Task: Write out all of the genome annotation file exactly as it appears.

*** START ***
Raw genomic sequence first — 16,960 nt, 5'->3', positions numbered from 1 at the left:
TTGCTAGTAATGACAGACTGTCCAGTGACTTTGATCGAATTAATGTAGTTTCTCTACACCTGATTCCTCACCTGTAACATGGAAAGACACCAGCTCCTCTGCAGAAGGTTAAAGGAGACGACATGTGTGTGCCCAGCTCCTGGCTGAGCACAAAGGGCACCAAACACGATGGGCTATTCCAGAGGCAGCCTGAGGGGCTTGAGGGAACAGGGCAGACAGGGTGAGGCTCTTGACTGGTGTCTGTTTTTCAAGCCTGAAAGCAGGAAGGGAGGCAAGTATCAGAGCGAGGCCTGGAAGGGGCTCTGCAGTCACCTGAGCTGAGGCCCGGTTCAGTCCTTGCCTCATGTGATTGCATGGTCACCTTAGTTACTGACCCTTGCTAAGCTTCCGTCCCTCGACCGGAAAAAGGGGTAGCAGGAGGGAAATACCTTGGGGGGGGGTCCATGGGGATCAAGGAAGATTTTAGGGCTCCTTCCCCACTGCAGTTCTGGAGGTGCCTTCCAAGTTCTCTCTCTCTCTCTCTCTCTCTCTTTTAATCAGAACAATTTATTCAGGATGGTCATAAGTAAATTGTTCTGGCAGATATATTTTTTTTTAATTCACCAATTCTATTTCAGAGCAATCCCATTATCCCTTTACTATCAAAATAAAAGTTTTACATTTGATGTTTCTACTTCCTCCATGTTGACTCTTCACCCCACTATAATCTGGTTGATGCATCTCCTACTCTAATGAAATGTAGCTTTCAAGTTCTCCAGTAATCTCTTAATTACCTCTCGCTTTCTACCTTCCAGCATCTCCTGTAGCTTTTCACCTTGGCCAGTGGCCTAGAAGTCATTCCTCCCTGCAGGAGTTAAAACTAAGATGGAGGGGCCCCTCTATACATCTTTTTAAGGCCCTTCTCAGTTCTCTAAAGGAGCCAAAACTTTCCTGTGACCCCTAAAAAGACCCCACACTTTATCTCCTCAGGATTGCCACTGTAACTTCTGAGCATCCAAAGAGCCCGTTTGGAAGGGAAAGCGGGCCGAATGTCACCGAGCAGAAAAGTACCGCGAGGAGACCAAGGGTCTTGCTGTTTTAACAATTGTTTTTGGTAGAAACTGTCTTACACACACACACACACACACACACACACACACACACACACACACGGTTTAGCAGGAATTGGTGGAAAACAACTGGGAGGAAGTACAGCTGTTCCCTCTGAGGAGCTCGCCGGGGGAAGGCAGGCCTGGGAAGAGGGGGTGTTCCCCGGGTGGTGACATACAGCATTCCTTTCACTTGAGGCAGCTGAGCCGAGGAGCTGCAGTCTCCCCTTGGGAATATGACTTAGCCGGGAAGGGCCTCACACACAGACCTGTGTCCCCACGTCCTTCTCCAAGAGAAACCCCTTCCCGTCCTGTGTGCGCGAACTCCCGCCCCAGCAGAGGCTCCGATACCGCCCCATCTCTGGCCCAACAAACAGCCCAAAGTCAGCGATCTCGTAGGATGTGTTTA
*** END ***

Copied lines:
Raw genomic sequence first — 16,960 nt, 5'->3', positions numbered from 1 at the left:
TTGCTAGTAATGACAGACTGTCCAGTGACTTTGATCGAATTAATGTAGTTTCTCTACACCTGATTCCTCACCTGTAACATGGAAAGACACCAGCTCCTCTGCAGAAGGTTAAAGGAGACGACATGTGTGTGCCCAGCTCCTGGCTGAGCACAAAGGGCACCAAACACGATGGGCTATTCCAGAGGCAGCCTGAGGGGCTTGAGGGAACAGGGCAGACAGGGTGAGGCTCTTGACTGGTGTCTGTTTTTCAAGCCTGAAAGCAGGAAGGGAGGCAAGTATCAGAGCGAGGCCTGGAAGGGGCTCTGCAGTCACCTGAGCTGAGGCCCGGTTCAGTCCTTGCCTCATGTGATTGCATGGTCACCTTAGTTACTGACCCTTGCTAAGCTTCCGTCCCTCGACCGGAAAAAGGGGTAGCAGGAGGGAAATACCTTGGGGGGGGGTCCATGGGGATCAAGGAAGATTTTAGGGCTCCTTCCCCACTGCAGTTCTGGAGGTGCCTTCCAAGTTCTCTCTCTCTCTCTCTCTCTCTCTTTTAATCAGAACAATTTATTCAGGATGGTCATAAGTAAATTGTTCTGGCAGATATATTTTTTTTTAATTCACCAATTCTATTTCAGAGCAATCCCATTATCCCTTTACTATCAAAATAAAAGTTTTACATTTGATGTTTCTACTTCCTCCATGTTGACTCTTCACCCCACTATAATCTGGTTGATGCATCTCCTACTCTAATGAAATGTAGCTTTCAAGTTCTCCAGTAATCTCTTAATTACCTCTCGCTTTCTACCTTCCAGCATCTCCTGTAGCTTTTCACCTTGGCCAGTGGCCTAGAAGTCATTCCTCCCTGCAGGAGTTAAAACTAAGATGGAGGGGCCCCTCTATACATCTTTTTAAGGCCCTTCTCAGTTCTCTAAAGGAGCCAAAACTTTCCTGTGACCCCTAAAAAGACCCCACACTTTATCTCCTCAGGATTGCCACTGTAACTTCTGAGCATCCAAAGAGCCCGTTTGGAAGGGAAAGCGGGCCGAATGTCACCGAGCAGAAAAGTACCGCGAGGAGACCAAGGGTCTTGCTGTTTTAACAATTGTTTTTGGTAGAAACTGTCTTACACACACACACACACACACACACACACACACACACACACACACGGTTTAGCAGGAATTGGTGGAAAACAACTGGGAGGAAGTACAGCTGTTCCCTCTGAGGAGCTCGCCGGGGGAAGGCAGGCCTGGGAAGAGGGGGTGTTCCCCGGGTGGTGACATACAGCATTCCTTTCACTTGAGGCAGCTGAGCCGAGGAGCTGCAGTCTCCCCTTGGGAATATGACTTAGCCGGGAAGGGCCTCACACACAGACCTGTGTCCCCACGTCCTTCTCCAAGAGAAACCCCTTCCCGTCCTGTGTGCGCGAACTCCCGCCCCAGCAGAGGCTCCGATACCGCCCCATCTCTGGCCCAACAAACAGCCCAAAGTCAGCGATCTCGTAGGATGTGTTTA